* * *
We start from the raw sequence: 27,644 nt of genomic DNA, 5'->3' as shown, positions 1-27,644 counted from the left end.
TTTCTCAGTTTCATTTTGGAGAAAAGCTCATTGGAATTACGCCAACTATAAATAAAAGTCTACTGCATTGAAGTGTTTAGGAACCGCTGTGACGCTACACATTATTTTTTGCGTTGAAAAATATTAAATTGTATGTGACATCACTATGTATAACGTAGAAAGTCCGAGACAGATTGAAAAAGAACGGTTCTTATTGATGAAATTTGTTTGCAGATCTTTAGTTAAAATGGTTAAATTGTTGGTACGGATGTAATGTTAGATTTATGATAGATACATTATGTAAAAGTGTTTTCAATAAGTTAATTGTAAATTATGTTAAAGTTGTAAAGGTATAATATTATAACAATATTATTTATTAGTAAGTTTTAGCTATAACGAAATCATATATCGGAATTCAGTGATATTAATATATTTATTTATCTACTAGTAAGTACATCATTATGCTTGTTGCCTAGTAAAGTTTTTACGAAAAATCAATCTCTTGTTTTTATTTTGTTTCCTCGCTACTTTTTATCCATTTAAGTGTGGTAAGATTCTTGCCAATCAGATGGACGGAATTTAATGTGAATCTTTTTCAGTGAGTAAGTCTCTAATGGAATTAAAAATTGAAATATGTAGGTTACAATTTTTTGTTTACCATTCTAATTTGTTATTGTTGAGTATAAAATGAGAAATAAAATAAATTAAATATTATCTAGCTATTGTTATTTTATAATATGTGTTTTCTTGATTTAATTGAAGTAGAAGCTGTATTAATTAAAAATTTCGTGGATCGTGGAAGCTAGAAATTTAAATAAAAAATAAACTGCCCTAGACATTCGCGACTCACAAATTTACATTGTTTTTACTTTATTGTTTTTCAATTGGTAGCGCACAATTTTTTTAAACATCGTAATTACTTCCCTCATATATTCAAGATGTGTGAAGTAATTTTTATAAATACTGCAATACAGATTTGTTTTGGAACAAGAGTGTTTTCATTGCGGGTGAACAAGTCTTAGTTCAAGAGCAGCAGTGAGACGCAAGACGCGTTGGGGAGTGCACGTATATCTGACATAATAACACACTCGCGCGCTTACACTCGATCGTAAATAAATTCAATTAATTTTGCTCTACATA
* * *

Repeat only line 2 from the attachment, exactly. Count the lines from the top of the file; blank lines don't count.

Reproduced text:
TTTCTCAGTTTCATTTTGGAGAAAAGCTCATTGGAATTACGCCAACTATAAATAAAAGTCTACTGCATTGAAGTGTTTAGGAACCGCTGTGACGCTACACATTATTTTTTGCGTTGAAAAATATTAAATTGTATGTGACATCACTATGTATAACGTAGAAAGTCCGAGACAGATTGAAAAAGAACGGTTCTTATTGATGAAATTTGTTTGCAGATCTTTAGTTAAAATGGTTAAATTGTTGGTACGGATGTAATGTTAGATTTATGATAGATACATTATGTAAAAGTGTTTTCAATAAGTTAATTGTAAATTATGTTAAAGTTGTAAAGGTATAATATTATAACAATATTATTTATTAGTAAGTTTTAGCTATAACGAAATCATATATCGGAATTCAGTGATATTAATATATTTATTTATCTACTAGTAAGTACATCATTATGCTTGTTGCCTAGTAAAGTTTTTACGAAAAATCAATCTCTTGTTTTTATTTTGTTTCCTCGCTACTTTTTATCCATTTAAGTGTGGTAAGATTCTTGCCAATCAGATGGACGGAATTTAATGTGAATCTTTTTCAGTGAGTAAGTCTCTAATGGAATTAAAAATTGAAATATGTAGGTTACAATTTTTTGTTTACCATTCTAATTTGTTATTGTTGAGTATAAAATGAGAAATAAAATAAATTAAATATTATCTAGCTATTGTTATTTTATAATATGTGTTTTCTTGATTTAATTGAAGTAGAAGCTGTATTAATTAAAAATTTCGTGGATCGTGGAAGCTAGAAATTTAAATAAAAAATAAACTGCCCTAGACATTCGCGACTCACAAATTTACATTGTTTTTACTTTATTGTTTTTCAATTGGTAGCGCACAATTTTTTTAAACATCGTAATTACTTCCCTCATATATTCAAGATGTGTGAAGTAATTTTTATAAATACTGCAATACAGATTTGTTTTGGAACAAGAGTGTTTTCATTGCGGGTGAACAAGTCTTAGTTCAAGAGCAGCAGTGAGACGCAAGACGCGTTGGGGAGTGCACGTATATCTGACATAATAACACACTCGCGCGCTTACACTCGATCGTAAATAAATTCAATTAATTTTGCTCTACATA